Insider threats: Insider threats refer to the risks posed by employees or contractors who have access to sensitive data and systems. Human error accounts for over 80% of cyber incidents. These threats can be intentional or unintentional, and they can cause significant damage to a business’s reputation and finances.
Weak passwords: Weak passwords are a common security risk that allows cybercriminals to gain unauthorized access to a business’s systems or data.
To protect against these cybersecurity risks, businesses should implement strong security measures such as employee training, multi-factor authentication, regular data backups, and up-to-date antivirus software. It’s also important to regularly review and update security policies and procedures to ensure they are effective against emerging threats.
#6) Do You Have an Incident Response Plan and Disaster Recovery Plan?
Crossing your fingers isn’t enough when it comes to data protection and it certainly won’t help you recover from a disaster. Having a plan for when things go wrong ensures you can get back on your feet again.
What would you do if a disaster occurred? Disaster recovery plans and incident response plans are used by organizations to ensure business continuity in the event of a disaster, cyber attack, human error, power outage, or hardware failure.
- Incident Response Plan (IRP): A set of procedures and policies that an organization follows to detect, respond to, and mitigate an incident that could negatively impact its information technology infrastructure, such as a security breach, data leak, or virus outbreak.
- Disaster Recovery Plan (DRP): a set of procedures and policies that an organization follows to recover from a major disruption or disaster that affects its information technology infrastructure, such as a natural disaster, cyber-attack, or system failure.
While both the IRP and DRP serve to protect a company from potential threats, there is a fundamental difference between the two. IRP focuses on managing the incident as it happens, understanding how it occurred, and taking measures to prevent future occurrences. DRP, on the other hand, prioritizes how to recover from catastrophic events and maintain business continuity during and after a disaster.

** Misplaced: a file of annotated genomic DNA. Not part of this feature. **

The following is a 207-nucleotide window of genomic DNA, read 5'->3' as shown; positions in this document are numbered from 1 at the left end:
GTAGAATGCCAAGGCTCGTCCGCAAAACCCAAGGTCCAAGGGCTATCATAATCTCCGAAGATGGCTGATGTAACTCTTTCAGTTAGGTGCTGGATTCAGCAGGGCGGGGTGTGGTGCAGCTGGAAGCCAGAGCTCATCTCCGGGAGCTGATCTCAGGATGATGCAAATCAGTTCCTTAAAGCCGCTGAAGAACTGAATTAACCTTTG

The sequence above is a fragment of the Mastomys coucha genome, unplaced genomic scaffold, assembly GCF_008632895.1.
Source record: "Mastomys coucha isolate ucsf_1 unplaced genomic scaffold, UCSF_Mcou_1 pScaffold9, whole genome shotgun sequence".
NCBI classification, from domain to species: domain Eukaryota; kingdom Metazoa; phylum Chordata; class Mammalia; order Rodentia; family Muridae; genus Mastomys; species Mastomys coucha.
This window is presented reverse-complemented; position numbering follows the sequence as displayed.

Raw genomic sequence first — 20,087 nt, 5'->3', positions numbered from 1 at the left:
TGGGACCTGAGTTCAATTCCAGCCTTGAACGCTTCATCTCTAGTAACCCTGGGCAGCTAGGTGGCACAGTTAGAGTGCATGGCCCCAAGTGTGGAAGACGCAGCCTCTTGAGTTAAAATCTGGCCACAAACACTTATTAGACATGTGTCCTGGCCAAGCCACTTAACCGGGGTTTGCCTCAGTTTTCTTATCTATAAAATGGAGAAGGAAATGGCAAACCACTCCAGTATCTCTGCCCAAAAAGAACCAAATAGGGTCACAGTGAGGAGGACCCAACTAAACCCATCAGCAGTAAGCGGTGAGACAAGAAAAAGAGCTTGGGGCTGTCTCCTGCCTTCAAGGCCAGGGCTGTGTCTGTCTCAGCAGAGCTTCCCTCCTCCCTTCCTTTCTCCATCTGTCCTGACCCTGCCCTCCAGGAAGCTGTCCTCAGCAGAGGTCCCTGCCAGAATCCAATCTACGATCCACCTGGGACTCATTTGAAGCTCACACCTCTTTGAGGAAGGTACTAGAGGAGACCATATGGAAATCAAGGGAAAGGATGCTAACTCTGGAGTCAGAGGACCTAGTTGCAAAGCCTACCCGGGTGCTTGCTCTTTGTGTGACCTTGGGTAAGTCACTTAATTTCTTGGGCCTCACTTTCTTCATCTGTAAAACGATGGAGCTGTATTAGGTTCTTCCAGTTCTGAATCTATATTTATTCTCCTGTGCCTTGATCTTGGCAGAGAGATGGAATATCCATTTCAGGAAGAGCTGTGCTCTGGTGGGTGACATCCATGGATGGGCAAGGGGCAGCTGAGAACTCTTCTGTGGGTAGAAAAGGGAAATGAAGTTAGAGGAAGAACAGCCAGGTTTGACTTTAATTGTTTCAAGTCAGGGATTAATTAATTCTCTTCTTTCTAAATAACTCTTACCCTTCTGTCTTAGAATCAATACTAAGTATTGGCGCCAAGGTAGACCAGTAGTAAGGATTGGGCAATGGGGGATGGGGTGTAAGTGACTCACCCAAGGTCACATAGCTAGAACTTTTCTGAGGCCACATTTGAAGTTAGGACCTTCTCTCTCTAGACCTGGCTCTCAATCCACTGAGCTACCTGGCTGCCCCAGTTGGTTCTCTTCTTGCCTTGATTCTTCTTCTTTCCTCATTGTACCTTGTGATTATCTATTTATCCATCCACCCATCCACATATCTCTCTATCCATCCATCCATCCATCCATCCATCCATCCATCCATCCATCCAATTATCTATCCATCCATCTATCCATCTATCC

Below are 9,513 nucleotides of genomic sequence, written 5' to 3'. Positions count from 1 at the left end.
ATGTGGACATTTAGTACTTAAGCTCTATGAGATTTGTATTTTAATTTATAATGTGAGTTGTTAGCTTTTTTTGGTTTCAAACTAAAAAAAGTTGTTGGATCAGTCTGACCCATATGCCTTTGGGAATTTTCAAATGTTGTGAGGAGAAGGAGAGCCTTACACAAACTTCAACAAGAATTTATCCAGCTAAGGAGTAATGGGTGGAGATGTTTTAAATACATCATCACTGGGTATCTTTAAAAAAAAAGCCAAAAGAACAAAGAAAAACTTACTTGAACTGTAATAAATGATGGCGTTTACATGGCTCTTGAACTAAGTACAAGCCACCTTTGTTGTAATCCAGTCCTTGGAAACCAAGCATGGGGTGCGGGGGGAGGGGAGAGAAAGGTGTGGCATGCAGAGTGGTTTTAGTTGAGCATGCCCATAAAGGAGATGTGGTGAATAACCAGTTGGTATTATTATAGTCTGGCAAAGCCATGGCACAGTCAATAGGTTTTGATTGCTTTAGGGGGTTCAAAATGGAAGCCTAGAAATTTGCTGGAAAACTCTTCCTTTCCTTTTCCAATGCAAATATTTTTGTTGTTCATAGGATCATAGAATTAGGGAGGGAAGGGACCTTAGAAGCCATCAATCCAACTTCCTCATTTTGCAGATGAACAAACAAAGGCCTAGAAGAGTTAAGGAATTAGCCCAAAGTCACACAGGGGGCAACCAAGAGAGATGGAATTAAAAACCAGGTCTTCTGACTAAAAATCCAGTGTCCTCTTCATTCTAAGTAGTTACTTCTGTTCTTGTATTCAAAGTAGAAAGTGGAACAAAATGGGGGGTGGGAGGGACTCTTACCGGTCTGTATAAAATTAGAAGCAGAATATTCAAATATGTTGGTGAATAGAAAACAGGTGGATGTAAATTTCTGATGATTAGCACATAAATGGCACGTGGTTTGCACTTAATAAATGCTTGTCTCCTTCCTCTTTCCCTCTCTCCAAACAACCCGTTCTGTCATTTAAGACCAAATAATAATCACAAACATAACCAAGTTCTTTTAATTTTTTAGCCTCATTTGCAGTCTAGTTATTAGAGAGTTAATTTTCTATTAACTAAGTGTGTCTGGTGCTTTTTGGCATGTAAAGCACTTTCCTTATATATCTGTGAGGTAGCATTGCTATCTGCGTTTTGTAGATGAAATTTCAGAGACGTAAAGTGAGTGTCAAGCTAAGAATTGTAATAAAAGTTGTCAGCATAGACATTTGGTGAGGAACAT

#7) When Was the Last Time You Had a Network Assessment?
By conducting network assessments, you can thoroughly examine your systems and identify entry points that could be exploited. The assessment will also provide you with insights on how to minimize the risk of a potential attack. If you haven’t had a network assessment done in over a year, it’s highly recommended to reach out to a trusted company to schedule one as soon as possible.
To ensure your network is running smoothly, it’s advisable to evaluate it every quarter. For small businesses, once a year is the minimum. The frequency of assessments depends on various factors such as the complexity of your systems, infrastructure changes, and compliance requirements.
The following are the two primary categories of network assessments.
- Vulnerability Assessment: A vulnerability assessment identifies and analyzes security weaknesses in a system, network, or application. It then prioritizes these vulnerabilities and provides recommendations for remediation to enhance the organization’s security posture.
- Penetration Testing (pen-test): A penetration test is a simulated cyber attack against a computer system, network, or application to identify vulnerabilities that could be exploited by attackers. This practice is conducted by ethical hackers, who use the same techniques as cybercriminals but with the goal of uncovering and fixing security weaknesses rather than exploiting them.
Prioritizing Cybersecurity for Your Business
It’s no secret that cybersecurity is a pressing issue that business owners must address. To protect your business, customers, and stakeholders, it’s important to have an open discussion and take proactive measures to mitigate cyber threats.
Answering these questions is a great start to enhancing your security posture. The next step is to focus on the areas that make you vulnerable. Regardless of the size of your team, whether it be 10 or 100 employees, safeguarding your business is achievable. It’s not an overnight process, but investing in your security is definitely worth it.
For small business owners who may have limited time and resources, Just Solutions can help. As a managed IT service provider that specializes in security, we can identify vulnerabilities and ensure that your IT systems remain secure. Take the first step towards securing your network by scheduling a security assessment with us.